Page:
Do that long enough, and you realize that — surprise! — stress is not something that exists out in the world, but something that happens inside us.*
Which is damned good news.
Because while there’s an infinite number of stressors in the world that are beyond our control, we can learn to manage our response to them.
Or as someone once said, “We cannot direct the winds, but we can adjust our sails.”
And how do we do that?
We learn alternatives to controlling.
“There are better ways to manage feelings than control” is the law of alternatives.
The alternatives are the basic practices that make up Plan B.
There are three: surrender, responsibility and intimacy.
I’ll explore each of the alternatives more fully in future talks, but here’s a brief introduction:
Surrender means the ability to stop controlling in any given situation. In practical terms it usually means detaching – stepping back from something instead of automatically wanting or trying to change it. It’s the tactic AA is advocating with the slogans “Go with the flow” and “Let go and let God.” To do either requires a certain amount of faith that surrendering is both safe and an effective way of handling stress or problems. That’s why I call it the spiritual alternative to control.
Responsibility means the ability to respond – to make a healthy intelligent answer to a problem or stressor. In practical terms it usually means listening to feelings and being able to tap into our authentic selves (our Kid, for example) to get a sense of what it is we really want or need. Becoming responsible in this sense means overcoming the socially-conditioned habit of concealing or denying feelings. Thus responsibility is the emotional alternative to control.
Intimacy means the ability to be yourself with another person and to allow them to do the same with you. It is the hardest alternative to master, since it requires a person to both surrender (refrain from controlling the other person) and be responsible (emotionally authentic). In practical terms it means developing the courage to come out of hiding with the most important people in our lives and show them who we are despite the risk of judgment, conflict or rejection. This is scary stuff for everyone, and so is usually attained only by people committed to growing up and developing healthy relationships. But intimacy — the relational alternative to control — is also as healthy as human relationships ever get.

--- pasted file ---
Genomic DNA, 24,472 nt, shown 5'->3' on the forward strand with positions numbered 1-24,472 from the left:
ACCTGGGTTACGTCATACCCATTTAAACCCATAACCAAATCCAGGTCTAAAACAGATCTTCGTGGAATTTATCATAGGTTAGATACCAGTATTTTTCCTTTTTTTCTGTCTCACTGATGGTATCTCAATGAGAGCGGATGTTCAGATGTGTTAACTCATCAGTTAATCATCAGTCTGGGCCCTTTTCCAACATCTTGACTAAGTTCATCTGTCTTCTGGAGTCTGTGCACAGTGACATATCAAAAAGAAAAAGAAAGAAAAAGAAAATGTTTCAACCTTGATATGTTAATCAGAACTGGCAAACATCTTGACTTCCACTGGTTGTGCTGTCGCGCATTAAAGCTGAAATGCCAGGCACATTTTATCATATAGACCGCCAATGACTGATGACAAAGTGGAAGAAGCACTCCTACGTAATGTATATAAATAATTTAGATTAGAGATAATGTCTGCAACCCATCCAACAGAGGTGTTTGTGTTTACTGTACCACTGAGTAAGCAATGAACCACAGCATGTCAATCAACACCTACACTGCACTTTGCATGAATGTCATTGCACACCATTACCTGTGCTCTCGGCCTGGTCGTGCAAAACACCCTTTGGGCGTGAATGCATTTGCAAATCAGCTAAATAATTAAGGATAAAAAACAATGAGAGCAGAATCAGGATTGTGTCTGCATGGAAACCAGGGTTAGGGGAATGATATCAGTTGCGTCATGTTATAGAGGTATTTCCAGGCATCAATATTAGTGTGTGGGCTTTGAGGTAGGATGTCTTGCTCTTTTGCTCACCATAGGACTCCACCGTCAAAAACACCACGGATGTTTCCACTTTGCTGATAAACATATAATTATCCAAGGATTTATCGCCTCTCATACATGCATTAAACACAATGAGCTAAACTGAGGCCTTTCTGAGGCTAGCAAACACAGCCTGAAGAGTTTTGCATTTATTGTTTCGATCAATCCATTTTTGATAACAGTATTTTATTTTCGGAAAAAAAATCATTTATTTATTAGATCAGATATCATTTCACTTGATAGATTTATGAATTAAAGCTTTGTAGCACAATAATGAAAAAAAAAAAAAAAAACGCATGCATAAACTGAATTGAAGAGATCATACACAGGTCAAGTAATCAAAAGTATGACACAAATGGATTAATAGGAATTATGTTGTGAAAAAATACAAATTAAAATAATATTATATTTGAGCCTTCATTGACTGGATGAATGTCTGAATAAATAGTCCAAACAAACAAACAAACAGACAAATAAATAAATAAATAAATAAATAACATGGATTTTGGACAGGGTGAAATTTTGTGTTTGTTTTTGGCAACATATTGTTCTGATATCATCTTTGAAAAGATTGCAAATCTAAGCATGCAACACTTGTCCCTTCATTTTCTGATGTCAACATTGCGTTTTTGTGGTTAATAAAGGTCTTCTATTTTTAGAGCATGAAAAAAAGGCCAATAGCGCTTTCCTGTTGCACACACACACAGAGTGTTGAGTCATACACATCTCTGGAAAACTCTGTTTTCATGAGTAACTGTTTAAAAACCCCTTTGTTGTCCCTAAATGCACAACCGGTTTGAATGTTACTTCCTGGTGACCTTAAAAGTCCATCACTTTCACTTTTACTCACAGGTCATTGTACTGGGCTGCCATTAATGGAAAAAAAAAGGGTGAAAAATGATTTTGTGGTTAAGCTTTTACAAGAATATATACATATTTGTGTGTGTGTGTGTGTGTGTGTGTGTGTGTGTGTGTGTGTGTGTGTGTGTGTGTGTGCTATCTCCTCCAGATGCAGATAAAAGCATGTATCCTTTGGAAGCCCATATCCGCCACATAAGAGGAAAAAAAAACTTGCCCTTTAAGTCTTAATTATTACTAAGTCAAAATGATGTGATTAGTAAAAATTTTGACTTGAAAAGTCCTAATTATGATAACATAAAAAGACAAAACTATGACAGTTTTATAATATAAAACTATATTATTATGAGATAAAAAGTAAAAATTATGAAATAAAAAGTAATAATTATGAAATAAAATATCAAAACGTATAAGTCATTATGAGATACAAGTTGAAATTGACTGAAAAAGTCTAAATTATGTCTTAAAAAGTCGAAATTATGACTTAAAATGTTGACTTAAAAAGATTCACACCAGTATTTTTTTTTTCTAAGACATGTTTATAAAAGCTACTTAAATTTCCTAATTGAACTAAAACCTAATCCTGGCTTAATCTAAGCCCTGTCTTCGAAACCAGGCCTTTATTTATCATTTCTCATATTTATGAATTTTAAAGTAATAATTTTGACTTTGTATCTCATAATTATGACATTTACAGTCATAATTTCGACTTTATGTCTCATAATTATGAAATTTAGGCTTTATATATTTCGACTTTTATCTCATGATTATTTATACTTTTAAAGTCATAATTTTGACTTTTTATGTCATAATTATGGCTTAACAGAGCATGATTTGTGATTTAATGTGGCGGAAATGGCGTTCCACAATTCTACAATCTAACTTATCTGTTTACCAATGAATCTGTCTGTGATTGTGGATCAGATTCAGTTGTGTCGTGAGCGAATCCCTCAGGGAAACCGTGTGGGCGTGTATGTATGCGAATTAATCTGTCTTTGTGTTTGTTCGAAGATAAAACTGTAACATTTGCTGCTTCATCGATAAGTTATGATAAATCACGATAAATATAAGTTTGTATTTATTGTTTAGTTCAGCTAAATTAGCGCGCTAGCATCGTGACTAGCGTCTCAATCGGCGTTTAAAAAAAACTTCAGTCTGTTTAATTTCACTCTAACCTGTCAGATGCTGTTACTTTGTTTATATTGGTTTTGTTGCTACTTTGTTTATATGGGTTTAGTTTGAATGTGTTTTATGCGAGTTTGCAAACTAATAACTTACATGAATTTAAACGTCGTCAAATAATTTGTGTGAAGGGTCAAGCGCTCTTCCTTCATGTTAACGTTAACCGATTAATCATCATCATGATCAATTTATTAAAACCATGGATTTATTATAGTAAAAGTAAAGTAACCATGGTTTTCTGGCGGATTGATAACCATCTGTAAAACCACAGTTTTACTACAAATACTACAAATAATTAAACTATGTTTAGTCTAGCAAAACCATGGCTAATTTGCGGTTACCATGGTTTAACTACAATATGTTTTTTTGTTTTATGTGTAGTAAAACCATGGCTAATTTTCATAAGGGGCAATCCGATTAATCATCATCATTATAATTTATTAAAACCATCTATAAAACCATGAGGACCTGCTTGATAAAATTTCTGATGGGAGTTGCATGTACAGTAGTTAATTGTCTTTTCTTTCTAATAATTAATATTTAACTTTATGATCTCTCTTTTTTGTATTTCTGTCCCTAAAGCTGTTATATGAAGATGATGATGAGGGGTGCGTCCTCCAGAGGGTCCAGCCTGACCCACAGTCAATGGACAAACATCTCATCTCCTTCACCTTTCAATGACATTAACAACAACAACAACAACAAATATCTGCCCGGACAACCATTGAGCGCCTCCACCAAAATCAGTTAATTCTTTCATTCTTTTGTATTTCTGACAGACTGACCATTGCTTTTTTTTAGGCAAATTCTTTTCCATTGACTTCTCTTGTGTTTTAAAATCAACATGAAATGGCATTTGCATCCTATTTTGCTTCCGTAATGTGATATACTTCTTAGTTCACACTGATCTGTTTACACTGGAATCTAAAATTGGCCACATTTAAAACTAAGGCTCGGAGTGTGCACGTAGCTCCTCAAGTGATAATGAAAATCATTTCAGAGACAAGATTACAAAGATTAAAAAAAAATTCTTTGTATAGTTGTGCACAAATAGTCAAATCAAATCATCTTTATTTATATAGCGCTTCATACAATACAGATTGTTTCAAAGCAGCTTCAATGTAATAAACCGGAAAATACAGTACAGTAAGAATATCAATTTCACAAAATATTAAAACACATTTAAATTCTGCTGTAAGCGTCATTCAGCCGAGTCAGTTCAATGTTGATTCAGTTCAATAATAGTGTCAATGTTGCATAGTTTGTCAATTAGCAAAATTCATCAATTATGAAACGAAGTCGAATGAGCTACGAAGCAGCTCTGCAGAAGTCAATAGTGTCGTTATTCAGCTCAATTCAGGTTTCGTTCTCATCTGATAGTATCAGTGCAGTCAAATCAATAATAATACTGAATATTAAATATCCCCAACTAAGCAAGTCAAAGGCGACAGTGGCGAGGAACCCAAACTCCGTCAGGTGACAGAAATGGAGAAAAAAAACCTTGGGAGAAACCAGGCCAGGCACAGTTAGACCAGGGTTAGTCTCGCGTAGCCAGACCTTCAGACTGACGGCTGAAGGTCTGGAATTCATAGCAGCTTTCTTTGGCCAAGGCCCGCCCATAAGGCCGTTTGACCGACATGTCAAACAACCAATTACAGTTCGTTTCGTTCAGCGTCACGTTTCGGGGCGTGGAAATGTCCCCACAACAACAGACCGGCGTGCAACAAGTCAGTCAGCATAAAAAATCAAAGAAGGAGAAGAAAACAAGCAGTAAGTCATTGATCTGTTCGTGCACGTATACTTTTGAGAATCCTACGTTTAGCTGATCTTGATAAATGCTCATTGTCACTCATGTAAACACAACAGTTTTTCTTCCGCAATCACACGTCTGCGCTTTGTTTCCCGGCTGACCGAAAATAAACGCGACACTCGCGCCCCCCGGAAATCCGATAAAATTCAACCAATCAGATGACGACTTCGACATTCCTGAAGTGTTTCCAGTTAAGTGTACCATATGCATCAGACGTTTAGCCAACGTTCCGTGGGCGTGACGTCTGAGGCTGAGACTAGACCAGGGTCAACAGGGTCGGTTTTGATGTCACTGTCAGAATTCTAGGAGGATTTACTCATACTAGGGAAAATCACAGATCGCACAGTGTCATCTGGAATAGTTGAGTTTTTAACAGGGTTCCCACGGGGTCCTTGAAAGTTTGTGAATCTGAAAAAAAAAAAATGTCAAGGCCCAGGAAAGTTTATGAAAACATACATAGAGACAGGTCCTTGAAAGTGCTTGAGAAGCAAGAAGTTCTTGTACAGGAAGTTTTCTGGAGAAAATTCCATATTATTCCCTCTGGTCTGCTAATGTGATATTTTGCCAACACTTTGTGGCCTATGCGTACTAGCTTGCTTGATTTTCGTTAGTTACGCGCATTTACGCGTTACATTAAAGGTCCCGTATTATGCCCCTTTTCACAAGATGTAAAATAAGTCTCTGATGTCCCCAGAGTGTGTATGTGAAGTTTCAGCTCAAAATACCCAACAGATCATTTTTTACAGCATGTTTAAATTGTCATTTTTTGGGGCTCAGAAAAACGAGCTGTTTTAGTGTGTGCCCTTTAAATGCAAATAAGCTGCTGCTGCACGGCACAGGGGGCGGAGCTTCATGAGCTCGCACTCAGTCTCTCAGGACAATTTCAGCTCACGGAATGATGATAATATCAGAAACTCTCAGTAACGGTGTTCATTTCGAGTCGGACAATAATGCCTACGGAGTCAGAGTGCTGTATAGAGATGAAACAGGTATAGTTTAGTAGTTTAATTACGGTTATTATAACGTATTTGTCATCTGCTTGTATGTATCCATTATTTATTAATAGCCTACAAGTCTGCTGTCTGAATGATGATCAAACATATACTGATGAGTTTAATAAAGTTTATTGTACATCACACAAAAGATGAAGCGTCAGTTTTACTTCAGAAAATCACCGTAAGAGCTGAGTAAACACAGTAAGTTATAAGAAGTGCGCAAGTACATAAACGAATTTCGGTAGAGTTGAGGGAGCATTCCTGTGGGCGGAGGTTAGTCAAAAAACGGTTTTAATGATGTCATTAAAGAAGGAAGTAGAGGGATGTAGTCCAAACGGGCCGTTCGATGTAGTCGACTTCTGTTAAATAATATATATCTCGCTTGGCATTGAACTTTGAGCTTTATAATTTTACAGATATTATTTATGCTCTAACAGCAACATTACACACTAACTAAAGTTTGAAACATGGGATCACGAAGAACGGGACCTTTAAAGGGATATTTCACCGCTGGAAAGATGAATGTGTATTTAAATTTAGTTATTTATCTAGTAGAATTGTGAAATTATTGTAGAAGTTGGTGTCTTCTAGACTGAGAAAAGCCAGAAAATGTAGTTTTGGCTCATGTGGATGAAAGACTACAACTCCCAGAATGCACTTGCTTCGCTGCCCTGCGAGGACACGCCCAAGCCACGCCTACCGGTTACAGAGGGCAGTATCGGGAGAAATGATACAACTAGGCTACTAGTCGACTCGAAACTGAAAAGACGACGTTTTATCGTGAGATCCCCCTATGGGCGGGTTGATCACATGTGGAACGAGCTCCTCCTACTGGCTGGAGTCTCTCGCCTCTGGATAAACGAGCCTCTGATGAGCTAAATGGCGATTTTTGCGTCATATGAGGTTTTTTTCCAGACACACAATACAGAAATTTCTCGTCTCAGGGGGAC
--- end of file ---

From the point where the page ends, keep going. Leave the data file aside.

Steve Hauptman is the author of Monkeytraps: Why Everybody Tries to Control Everything and How We Can Stop (2015), available here, and the forthcoming There I go again: Monkeytraps for Adult Children.
*In 1936 Hans Selye defined stress as “the non-specific response of the body to any demand for change.” A more modern definition: “Stress is a feeling of emotional or physical tension. It can come from any event or thought that makes you feel frustrated, angry, or nervous. Stress is your body’s reaction to a challenge or demand. In short bursts, stress can be positive, such as when it helps you avoid danger or meet a deadline. But when stress lasts for a long time, it may harm your health.” Source: Medline Plus Medical Encyclopedia, https://medlineplus.gov/ency/article/003211.htm